If you’ve been browsing home designs online or visiting display homes, you will probably find yourself liking a bit of this and a bit of that—a bedroom from one display home and a bathroom from another. As an individual you have the right to change your plans to suit you and you shouldn’t be penalised for it. After all, it’s not built yet!
Most builders will accommodate change. The question is—at what cost? It’s understandable that there are costs that come with customising a standard plan, but many people are unsure of how much they should be paying for customisation.
Unfortunately, it’s impossible to say exactly how much it should cost to customise a standard plan. After all, it is completely dependent on your builder, the plan you have chosen and the modifications you’d like to make.
As a general rule of thumb, we believe you should be able to change things like paint colours and tiles at no cost within certain ranges. More significant items like appliances and bathroom fixtures may involve a relatively low customisation cost, depending on your selection.
Finally, changes to things like facades, layout and room sizes will almost certainly involve a customisation cost, however these costs should be detailed and line-itemed (rather than charged as a lump sum).
To ensure that you aren’t being charged unnecessarily for ‘customisation’, you should review the standard inclusions of the plan. You need to make sure your builder isn’t charging you extra for features that other builders would include in the standard plan price. For example, at G.J. Gardner with a G.J. Designer Plan, you will benefit from:
Even if you’re unable to estimate the customisation costs upfront, there are a range of rules to stick to that will help you keep customisation costs down.
By choosing a builder who has a large and diverse range of home designs and floor plans, you will have a better chance of finding a design that will suit your style and budget, without having to make a large number of changes.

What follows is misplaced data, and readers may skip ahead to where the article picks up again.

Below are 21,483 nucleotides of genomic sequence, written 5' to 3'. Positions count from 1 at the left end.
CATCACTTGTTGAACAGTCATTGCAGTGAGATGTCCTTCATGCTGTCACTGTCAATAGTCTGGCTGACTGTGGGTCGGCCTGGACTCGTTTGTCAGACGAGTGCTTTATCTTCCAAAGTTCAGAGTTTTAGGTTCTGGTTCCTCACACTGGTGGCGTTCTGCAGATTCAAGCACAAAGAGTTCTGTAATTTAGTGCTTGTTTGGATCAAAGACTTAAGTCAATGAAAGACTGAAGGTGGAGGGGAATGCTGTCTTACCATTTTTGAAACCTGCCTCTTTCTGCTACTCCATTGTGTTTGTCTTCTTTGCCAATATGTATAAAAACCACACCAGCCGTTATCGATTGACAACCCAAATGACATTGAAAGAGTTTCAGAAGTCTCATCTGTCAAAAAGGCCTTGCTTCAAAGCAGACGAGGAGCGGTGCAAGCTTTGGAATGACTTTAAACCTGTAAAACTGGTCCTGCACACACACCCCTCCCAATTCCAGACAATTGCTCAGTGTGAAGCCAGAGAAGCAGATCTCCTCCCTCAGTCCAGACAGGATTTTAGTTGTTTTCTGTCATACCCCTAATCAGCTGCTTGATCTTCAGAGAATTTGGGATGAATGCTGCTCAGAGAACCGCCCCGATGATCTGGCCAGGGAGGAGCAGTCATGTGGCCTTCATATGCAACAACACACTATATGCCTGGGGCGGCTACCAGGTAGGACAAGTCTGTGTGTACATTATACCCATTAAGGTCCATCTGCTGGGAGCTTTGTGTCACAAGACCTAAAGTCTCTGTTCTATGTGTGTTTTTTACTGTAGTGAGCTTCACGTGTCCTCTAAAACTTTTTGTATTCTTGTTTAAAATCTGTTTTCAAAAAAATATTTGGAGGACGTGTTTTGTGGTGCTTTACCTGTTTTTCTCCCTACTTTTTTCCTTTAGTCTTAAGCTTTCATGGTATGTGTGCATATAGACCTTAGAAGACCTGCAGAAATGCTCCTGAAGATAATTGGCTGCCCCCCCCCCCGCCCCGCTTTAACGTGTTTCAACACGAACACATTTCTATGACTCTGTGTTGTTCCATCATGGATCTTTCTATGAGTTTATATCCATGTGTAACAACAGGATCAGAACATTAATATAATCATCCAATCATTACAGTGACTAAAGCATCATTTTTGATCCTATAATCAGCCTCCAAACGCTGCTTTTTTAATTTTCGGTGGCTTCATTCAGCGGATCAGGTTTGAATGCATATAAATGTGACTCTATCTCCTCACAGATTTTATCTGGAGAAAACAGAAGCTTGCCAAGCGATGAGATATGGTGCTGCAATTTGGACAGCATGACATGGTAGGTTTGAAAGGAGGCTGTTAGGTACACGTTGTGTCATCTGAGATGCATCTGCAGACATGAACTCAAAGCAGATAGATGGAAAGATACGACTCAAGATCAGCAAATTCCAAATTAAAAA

When choosing a plan from a standard range, watch that it really does optimise your selected block of land, and is not just the closest fit. If—when taking into account the view, north/sun direction, privacy and site slope—you’re compromising to use a particular plan, consider whether this is the right type of plan for you.
Ensure the cost for changes is relevant to the work done and not just an inflated lump sum.
If you do want to customise a standard build, get any modifications fully priced up before committing to them (and make sure they’re included in the contract). In reality, at some stage you may have to compromise, either on price or on what you want included. If you leave this until after paying a deposit or signing a contract, you could find yourself trapped in a home that is not your own. Read more about the benefits of a fixed price quote.
Choosing a builder who traditionally doesn’t supply the fixtures and finishes you want is not likely to be the most cost effective choice. It will require them to go outside their normal suppliers and tradespeople which can lead to increased costs, complications and mistakes.
The first step in getting a feel for customisation costs is being upfront with your builder about your desire to make changes.
You should take in and show the builder all your ideas, including:
Any builder worth their weight will take notes of your wish list, and try to include your items in their quote. It’s important to discuss this in detail very early so that they can guide you as to how it can fit into your final budget.
A good builder will be flexible and open to your individuality without making you pay exorbitantly for it.
Learn more about G.J. Gardner Homes’ approach to custom home designs.